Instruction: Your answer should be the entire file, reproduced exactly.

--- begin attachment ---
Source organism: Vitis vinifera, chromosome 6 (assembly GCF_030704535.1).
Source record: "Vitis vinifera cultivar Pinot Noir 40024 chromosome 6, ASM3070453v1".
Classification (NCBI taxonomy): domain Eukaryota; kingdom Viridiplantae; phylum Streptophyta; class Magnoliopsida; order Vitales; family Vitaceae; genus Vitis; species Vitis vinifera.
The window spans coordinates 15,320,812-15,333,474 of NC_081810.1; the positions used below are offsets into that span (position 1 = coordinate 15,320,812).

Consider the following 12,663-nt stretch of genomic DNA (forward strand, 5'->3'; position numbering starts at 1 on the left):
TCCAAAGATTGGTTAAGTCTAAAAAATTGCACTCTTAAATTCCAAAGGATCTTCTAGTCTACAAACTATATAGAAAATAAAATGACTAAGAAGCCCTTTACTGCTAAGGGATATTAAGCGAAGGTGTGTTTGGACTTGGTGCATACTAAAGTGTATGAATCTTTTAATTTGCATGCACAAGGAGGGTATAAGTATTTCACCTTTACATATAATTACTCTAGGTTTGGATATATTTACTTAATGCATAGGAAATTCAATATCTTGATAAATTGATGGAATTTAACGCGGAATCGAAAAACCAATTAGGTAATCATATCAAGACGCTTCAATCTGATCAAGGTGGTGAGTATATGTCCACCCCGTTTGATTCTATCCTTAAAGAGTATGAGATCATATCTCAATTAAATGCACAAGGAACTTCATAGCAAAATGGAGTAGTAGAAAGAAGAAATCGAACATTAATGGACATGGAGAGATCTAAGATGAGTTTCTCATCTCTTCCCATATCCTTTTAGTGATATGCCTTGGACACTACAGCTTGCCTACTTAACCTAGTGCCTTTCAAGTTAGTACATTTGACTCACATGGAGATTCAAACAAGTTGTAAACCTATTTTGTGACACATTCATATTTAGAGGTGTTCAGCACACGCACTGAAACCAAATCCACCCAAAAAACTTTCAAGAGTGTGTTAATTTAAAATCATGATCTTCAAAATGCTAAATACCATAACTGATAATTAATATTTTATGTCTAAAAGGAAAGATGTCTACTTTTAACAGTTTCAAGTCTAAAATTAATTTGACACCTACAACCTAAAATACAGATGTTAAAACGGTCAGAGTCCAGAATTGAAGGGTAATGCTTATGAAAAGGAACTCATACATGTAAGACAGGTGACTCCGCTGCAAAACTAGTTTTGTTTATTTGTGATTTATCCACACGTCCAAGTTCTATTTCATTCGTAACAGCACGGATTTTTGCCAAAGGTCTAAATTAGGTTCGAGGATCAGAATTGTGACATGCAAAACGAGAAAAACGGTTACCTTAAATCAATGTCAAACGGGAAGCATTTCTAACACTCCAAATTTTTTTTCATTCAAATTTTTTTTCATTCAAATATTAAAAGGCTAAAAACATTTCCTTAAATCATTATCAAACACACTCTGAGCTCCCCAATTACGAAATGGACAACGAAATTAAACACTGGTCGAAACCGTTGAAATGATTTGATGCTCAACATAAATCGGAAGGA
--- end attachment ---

Source organism: Vitis vinifera, chromosome 6 (assembly GCF_030704535.1).
Source record: "Vitis vinifera cultivar Pinot Noir 40024 chromosome 6, ASM3070453v1".
Classification (NCBI taxonomy): domain Eukaryota; kingdom Viridiplantae; phylum Streptophyta; class Magnoliopsida; order Vitales; family Vitaceae; genus Vitis; species Vitis vinifera.
The window spans coordinates 15,320,812-15,333,474 of NC_081810.1; the positions used below are offsets into that span (position 1 = coordinate 15,320,812).

Consider the following 12,663-nt stretch of genomic DNA (forward strand, 5'->3'; position numbering starts at 1 on the left):
TCCAAAGATTGGTTAAGTCTAAAAAATTGCACTCTTAAATTCCAAAGGATCTTCTAGTCTACAAACTATATAGAAAATAAAATGACTAAGAAGCCCTTTACTGCTAAGGGATATTAAGCGAAGGTGTGTTTGGACTTGGTGCATACTAAAGTGTATGAATCTTTTAATTTGCATGCACAAGGAGGGTATAAGTATTTCACCTTTACATATAATTACTCTAGGTTTGGATATATTTACTTAATGCATAGGAAATTCAATATCTTGATAAATTGATGGAATTTAACGCGGAATCGAAAAACCAATTAGGTAATCATATCAAGACGCTTCAATCTGATCAAGGTGGTGAGTATATGTCCACCCCGTTTGATTCTATCCTTAAAGAGTATGAGATCATATCTCAATTAAATGCACAAGGAACTTCATAGCAAAATGGAGTAGTAGAAAGAAGAAATCGAACATTAATGGACATGGAGAGATCTAAGATGAGTTTCTCATCTCTTCCCATATCCTTTTAGTGATATGCCTTGGACACTACAGCTTGCCTACTTAACCTAGTGCCTTTCAAGTTAGTACATTTGACTCACATGGAGATTCAAACAAGTTGTAAACCTATTTTGTGACACATTCATATTTAGAGGTGTTCAGCACACGCACTGAAACCAAATCCACCCAAAAAACTTTCAAGAGTGTGTTAATTTAAAATCATGATCTTCAAAATGCTAAATACCATAACTGATAATTAATATTTTATGTCTAAAAGGAAAGATGTCTACTTTTAACAGTTTCAAGTCTAAAATTAATTTGACACCTACAACCTAAAATACAGATGTTAAAACGGTCAGAGTCCAGAATTGAAGGGTAATGCTTATGAAAAGGAACTCATACATGTAAGACAGGTGACTCCGCTGCAAAACTAGTTTTGTTTATTTGTGATTTATCCACACGTCCAAGTTCTATTTCATTCGTAACAGCACGGATTTTTGCCAAAGGTCTAAATTAGGTTCGAGGATCAGAATTGTGACATGCAAAACGAGAAAAACGGTTACCTTAAATCAATGTCAAACGGGAAGCATTTCTAACACTCCAAATTTTTTTTCATTCAAATTTTTTTTCATTCAAATATTAAAAGGCTAAAAACATTTCCTTAAATCATTATCAAACACACTCTGAGCTCCCCAATTACGAAATGGACAACGAAATTAAACACTGGTCGAAACCGTTGAAATGATTTGATGCTCAACATAAATCGGAAGGA